Understanding what is ‘wrong’ in organisations has rarely been a challenge. HR leaders spend an inordinate amount of time working out how to gather data from surveys, focus groups, and informal conversations by the coffee machine. And then we spend even more time working out what to do with it.
As an executive education provider we get feedback from our research and clients – both solicited and unsolicited – on what needs fixing in their world regularly. And in the Management Agenda 2016 research more than half of HR respondents (55%) report their leaders lack the ability to foster a learning culture and support the development of employees.
An embedded learning culture is critical for an organisation’s ability to navigate complexity. Add to that leaders’ struggles with fostering innovation and creativity (reported by 51% of HR in the Management Agenda), and we see a significant gap in leadership capability.
What seems to happen in many instances is that this gap in expectations around culture and the behaviours that support it is translated into a question of how to change things that relies on the (re-)engineering and (re-)design of organisations, in isolation from the behaviours themselves. That is an absurdity.
I have seen many instances where leaders have re-arranged the furniture, but the same conversations and behaviours persist. The common factor is the unwillingness of senior leaders to model what it is they want to be different.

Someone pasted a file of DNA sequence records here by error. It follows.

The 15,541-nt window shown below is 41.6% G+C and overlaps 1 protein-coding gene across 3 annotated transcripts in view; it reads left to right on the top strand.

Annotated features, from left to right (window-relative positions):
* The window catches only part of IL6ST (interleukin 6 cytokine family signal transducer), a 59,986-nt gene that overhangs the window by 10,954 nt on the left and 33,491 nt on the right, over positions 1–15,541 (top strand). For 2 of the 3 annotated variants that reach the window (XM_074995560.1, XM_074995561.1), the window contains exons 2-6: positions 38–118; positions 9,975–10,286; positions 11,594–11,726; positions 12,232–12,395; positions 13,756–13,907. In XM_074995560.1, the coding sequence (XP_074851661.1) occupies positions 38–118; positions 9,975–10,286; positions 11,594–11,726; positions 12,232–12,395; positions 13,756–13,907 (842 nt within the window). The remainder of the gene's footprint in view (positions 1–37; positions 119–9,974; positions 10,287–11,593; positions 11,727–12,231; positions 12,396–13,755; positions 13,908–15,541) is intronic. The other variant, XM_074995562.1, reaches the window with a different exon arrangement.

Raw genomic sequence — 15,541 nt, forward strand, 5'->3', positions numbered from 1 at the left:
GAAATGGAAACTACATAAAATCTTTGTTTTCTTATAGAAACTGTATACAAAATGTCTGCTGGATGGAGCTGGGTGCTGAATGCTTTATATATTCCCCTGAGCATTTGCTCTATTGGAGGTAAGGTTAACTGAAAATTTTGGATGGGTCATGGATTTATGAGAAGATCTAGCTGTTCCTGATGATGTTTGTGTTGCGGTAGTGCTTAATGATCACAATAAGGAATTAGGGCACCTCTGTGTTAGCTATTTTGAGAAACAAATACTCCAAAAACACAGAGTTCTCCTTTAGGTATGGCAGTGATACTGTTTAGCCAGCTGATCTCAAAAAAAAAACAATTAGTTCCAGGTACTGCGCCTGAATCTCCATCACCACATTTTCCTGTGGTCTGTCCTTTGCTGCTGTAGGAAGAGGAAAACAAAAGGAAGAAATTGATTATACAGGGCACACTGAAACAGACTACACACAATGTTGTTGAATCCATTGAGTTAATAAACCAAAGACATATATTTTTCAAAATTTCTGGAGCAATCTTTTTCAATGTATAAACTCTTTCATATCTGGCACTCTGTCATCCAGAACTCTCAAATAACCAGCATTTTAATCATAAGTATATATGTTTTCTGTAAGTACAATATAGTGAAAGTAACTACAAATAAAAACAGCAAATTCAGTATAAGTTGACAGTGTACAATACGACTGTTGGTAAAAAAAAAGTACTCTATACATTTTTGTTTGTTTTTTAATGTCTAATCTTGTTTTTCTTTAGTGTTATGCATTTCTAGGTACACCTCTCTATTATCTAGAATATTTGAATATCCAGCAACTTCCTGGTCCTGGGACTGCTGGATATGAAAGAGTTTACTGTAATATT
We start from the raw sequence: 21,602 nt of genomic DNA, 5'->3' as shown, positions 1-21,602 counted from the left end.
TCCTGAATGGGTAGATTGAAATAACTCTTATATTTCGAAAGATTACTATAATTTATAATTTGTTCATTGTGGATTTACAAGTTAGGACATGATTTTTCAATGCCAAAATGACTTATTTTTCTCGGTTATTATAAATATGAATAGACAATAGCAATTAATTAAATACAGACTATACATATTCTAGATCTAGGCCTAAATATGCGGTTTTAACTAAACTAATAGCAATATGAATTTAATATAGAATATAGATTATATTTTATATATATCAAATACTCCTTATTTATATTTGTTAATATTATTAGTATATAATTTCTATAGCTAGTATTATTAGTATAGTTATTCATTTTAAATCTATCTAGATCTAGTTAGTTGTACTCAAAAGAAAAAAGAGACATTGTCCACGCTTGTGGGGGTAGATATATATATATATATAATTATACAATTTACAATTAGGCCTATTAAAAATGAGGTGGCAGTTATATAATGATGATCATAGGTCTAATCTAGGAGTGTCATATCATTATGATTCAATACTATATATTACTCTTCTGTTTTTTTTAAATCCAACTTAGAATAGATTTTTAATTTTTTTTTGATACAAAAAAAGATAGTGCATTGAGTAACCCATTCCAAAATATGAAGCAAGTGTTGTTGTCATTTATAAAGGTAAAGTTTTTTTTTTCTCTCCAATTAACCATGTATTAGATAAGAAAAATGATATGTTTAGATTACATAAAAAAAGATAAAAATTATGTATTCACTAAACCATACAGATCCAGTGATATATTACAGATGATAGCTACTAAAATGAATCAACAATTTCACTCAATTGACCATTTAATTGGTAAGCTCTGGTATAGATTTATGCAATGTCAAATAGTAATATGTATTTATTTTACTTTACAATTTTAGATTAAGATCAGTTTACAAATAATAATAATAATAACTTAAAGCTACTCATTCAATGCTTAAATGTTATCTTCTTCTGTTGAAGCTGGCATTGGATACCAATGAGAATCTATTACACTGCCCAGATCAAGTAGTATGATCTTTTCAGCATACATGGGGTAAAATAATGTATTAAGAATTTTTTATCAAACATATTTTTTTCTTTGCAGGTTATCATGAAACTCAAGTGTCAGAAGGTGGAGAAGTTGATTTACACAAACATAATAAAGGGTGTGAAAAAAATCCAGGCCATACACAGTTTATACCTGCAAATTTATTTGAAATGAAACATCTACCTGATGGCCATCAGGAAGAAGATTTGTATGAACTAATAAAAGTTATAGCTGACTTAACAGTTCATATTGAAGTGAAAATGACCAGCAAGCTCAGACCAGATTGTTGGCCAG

Let’s take the ‘fostering creativity and innovation’ thread. In a recent workshop with Michael O’Keefe from Innovation Beehive he talked about the key factors in creating an innovation culture. Two of the things mentioned were the ‘institutionalised yes’ and ‘permission to fail’. Both of these typically rely on leaders and managers having a greater tolerance of being challenged, to shift their default from why something won’t work to why it will. It's one thing to advocate this as a good idea, but another to consistently change behaviour so that the experience in the organisation is different.
Creating a learning culture means thinking about organisation design in a way that attends to the quality and frequency of interactions between people, noticing the patterns of behaviour as they (hopefully) change, and amplifying or dampening those as necessary.
So re-design away, re-structure away, but be clear on what specifically you want to see more or less of as a result, from whom, at all levels, and how you are going to explicitly link these expectations of soft (behaviourial/cultural) change to hard (structural/technical) change. The pattern that I regularly observe in organisations – typically from the most senior levels – is one of intentional denial of the existence and/or link between these different domains.
One of the most common examples of this is when organisations espouse the need for greater accountability and responsibility, and pay attention to things like HR processes, underperformance protocols and training to ‘embed’ these, but shy away from addressing the root causes of dysfunction, which more often than not lie in an unconscious fear of having constructive conflict that starts at the top of an organisation and undermines any design work that has gone before. It is not either/or it is both/and.
Because soft is the new hard, and you need both. Always have done, always will do.
Steve Hearsum is senior consultant at Roffey Park Institute